The Arts Club Theatre Company, now in its 49th season, is the largest not-for-profit organization of its kind in Western Canada. Led by Artistic Managing Director Bill Millerd and Executive Director Howard R. Jang, it offers professional theatre at three venues—the Stanley Industrial Alliance Stage, Granville Island Stage, and Revue Stage—as well as on tour throughout the province.
The World Afloat — Miniatures by M.A.C. Farrant (Talonbooks $12.95)
from John Moore
Like everything else on this planet, fiction faces a simple choice; evolve or become extinct.
M.A.C. Farrant continues to make it clear she has no intention of walking with the dinosaurs.
With her new collection of surreal ‘miniatures,’ The World Afloat, Farrant reappears to remind us that CanLit still has a few bats in the attic.
While university creative writing departments from coast to coast are no doubt preparing a new generation of authors to follow in the footsteps of the Nobel Prize-winning Alice Munro, Farrant’s The World Afloat is tuned to an FM wave-band in which brevity is the soul of writ, perhaps because contemporary narrative fiction has to compete with texts composed on cell phones.
A perceptive Globe & Mail reviewer once called Farrant “the bizarro Alice Munro,” a particularly apt description of the narrative style of her collection, Darwin Alone in the Universe (Talonbooks, 2003).
While many of those stories superficially resembled traditional short stories in length and opening lines, we quickly found ourselves sucked through the looking-glass by a seductively subversive parody of conventional narrative that is disrupted by filmic jump-cuts and tectonic clashes of inner and outer reality. The cumulative effect leaves us feeling like patrons trapped in a fire-bombed cabaret where the comedy duo of Franz Kafka and Groucho Marx are working the smoldering stage because the show must go on.
The ‘miniatures’ of The World Afloat are briefer, and as wild as colourful birthday helium balloons released into a hurricane; small points of cheerful light whirled in a dark and violent wind.
In painting, Rene Magritte and Giorgio de Chirico represent the extremes of surrealist art—Magritte’s playful, cheerful juxtapositions in which defiance of gravity, ‘floating,’ is a recurrent theme, versus de Chirico’s dark and deserted distorted cityscapes, anchored by unspeakable anxieties. These are the emotional poles of our inner lives, our dreams, and it’s clear which side of the table Farrant hovers weightlessly above, tipping a signature bowler hat.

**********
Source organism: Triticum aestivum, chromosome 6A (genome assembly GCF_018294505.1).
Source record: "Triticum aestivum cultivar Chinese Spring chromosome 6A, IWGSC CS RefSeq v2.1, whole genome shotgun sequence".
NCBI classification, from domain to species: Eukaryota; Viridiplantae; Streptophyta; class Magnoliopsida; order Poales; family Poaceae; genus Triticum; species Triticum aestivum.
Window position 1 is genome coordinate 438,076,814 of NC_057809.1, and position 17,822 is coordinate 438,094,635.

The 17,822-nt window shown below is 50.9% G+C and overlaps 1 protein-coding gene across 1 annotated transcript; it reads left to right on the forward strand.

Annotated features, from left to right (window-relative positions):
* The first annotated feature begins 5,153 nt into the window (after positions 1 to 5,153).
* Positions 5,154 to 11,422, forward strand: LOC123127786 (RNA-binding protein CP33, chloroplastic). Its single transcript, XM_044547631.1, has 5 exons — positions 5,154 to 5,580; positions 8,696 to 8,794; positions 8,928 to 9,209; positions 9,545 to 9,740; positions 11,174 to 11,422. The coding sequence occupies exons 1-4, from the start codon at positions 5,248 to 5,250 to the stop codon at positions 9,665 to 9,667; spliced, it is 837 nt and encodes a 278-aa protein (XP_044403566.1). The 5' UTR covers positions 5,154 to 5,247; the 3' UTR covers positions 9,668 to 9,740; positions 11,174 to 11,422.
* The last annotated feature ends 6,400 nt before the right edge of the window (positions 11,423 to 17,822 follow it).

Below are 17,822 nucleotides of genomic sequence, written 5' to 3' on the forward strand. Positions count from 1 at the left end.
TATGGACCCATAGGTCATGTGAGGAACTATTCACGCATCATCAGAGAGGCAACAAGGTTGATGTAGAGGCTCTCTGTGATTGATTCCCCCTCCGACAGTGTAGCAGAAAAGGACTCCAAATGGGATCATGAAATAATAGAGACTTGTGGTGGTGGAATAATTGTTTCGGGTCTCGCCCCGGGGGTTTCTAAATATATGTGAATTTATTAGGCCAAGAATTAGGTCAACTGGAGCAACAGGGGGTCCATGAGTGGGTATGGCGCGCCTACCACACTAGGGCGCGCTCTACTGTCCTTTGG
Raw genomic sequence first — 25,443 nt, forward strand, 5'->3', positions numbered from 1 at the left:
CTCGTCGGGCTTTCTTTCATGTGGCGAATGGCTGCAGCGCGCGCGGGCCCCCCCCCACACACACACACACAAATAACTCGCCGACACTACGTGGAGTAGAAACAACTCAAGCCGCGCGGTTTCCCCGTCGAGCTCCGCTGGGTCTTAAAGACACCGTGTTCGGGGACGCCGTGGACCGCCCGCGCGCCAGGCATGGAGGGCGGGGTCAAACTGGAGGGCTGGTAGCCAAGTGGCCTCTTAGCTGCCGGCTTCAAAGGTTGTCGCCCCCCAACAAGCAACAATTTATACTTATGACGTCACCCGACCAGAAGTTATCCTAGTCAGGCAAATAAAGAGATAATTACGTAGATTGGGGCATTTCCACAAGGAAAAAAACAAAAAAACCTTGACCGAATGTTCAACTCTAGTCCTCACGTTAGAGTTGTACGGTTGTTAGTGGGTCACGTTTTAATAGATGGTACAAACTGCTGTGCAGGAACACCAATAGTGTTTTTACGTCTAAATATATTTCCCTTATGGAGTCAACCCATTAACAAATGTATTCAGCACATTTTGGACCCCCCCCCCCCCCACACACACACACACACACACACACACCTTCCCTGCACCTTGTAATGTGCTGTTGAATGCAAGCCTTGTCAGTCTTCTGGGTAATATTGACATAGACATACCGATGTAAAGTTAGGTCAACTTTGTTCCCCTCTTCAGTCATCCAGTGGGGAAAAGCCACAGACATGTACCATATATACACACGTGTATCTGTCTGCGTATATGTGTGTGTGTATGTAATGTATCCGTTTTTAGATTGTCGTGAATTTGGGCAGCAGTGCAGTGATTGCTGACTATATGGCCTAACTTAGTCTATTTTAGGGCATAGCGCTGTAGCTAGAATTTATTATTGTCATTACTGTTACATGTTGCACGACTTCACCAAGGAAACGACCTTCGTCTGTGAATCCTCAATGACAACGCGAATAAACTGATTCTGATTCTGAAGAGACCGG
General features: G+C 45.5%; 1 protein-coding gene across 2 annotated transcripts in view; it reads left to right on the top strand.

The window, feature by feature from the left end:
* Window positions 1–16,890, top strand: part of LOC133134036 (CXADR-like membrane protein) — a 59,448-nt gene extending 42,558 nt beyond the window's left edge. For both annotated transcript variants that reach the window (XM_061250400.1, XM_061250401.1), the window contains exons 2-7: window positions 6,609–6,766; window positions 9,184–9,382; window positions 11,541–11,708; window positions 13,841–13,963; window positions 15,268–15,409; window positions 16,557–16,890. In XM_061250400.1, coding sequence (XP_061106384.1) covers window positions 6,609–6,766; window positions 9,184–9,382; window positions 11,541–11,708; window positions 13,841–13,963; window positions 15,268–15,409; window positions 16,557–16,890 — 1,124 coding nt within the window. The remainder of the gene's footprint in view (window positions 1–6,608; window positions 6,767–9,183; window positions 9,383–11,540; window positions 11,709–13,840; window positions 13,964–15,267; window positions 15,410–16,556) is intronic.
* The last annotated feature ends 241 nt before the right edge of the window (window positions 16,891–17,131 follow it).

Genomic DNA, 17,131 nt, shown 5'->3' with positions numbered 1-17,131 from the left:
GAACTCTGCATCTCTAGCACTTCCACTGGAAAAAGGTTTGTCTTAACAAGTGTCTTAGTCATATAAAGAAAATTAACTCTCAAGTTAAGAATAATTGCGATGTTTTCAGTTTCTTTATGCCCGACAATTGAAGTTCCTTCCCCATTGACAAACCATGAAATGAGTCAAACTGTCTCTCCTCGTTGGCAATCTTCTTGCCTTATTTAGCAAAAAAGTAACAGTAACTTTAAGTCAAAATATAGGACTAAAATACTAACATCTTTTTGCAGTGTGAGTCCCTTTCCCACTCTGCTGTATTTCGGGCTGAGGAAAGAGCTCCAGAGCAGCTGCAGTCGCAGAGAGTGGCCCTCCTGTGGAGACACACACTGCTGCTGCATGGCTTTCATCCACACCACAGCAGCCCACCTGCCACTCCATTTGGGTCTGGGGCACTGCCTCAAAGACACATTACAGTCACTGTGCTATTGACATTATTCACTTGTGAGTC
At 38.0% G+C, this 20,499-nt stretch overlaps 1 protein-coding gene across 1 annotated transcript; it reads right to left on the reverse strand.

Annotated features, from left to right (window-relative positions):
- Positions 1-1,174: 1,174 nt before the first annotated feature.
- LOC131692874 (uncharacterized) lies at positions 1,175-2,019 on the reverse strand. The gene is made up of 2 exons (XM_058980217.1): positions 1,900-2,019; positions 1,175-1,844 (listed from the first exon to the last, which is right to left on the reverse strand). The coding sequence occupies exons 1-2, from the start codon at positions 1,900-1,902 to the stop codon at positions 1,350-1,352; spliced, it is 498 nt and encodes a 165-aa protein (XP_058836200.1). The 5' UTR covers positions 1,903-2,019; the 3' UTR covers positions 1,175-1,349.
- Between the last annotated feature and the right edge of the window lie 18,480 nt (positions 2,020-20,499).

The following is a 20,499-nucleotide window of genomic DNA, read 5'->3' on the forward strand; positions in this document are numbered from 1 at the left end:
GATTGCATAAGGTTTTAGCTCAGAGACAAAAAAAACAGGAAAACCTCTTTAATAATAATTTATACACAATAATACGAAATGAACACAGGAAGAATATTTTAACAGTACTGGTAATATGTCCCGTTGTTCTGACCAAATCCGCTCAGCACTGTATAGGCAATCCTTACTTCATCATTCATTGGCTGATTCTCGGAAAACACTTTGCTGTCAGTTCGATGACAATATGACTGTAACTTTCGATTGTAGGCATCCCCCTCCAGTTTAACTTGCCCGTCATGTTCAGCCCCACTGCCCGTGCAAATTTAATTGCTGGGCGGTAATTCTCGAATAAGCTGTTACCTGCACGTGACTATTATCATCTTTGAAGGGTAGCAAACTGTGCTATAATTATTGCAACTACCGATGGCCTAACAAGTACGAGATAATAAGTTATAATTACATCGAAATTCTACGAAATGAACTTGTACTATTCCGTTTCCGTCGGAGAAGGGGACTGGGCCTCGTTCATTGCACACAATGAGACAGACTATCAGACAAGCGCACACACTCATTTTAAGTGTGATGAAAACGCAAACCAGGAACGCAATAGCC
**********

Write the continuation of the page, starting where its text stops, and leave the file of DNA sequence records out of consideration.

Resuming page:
Necessarily surreal because of their extreme brevity, stories like those in The World Afloat used to be called ‘postcard stories’—though nobody younger than your grandmother actually sends postcards anymore. It’s not a new concept; Franz Kafka and Ernest Hemingway both struggled to write very short stories because they recognized that such stories demand not only more from the writer; they force readers to slow down, go back, re-read, and make sure they haven’t missed not just something, but everything—the literary equivalent of Slow Food.
Nobel Prize-wining Japanese author Yasunari Kawabata wrote numerous (what he called) “palm of the hand” stories, some of which were attempts to condense his already notably brief novels into a few terse paragraphs. In 1987, Quebec writer Gilles Archambault won the Governor General’s Award for French language fiction for L’obsedante obese, (published in English as In a Minor Key by Oberon Books in 1990), a classic of the genre probably little-known to most English readers other than, possibly, M.A.C. Farrant.
Since the early 1990s, these kinds of stories have been called ‘flash fictions’ and published extensively on websites. Most of them are not memorable in the conventional sense. There are no ironic, dramatic plot twists in the manner of Maugham or de Maupassant. Like poems, or recalled fragments of dreams, these kinds of stories are meant to resonate, rather than reveal, to stir up the mental sludge, flush out the septic tank of the subconscious, to make us feel more truly aware and alive.
M.A.C. Farrant has made a career—a dozen books thus far, and counting—of literary subversion. It’s a dirty job, but somebody has to don the rubber gloves and apron and put an edge on the knife if fictional narrative is to be more than a self-indulgent hobby for egoists or a domesticated cash cow for cynical hacks who’d rather be writing film scripts. 978-0889228382
John Moore reviews fiction from Garibaldi Highlands.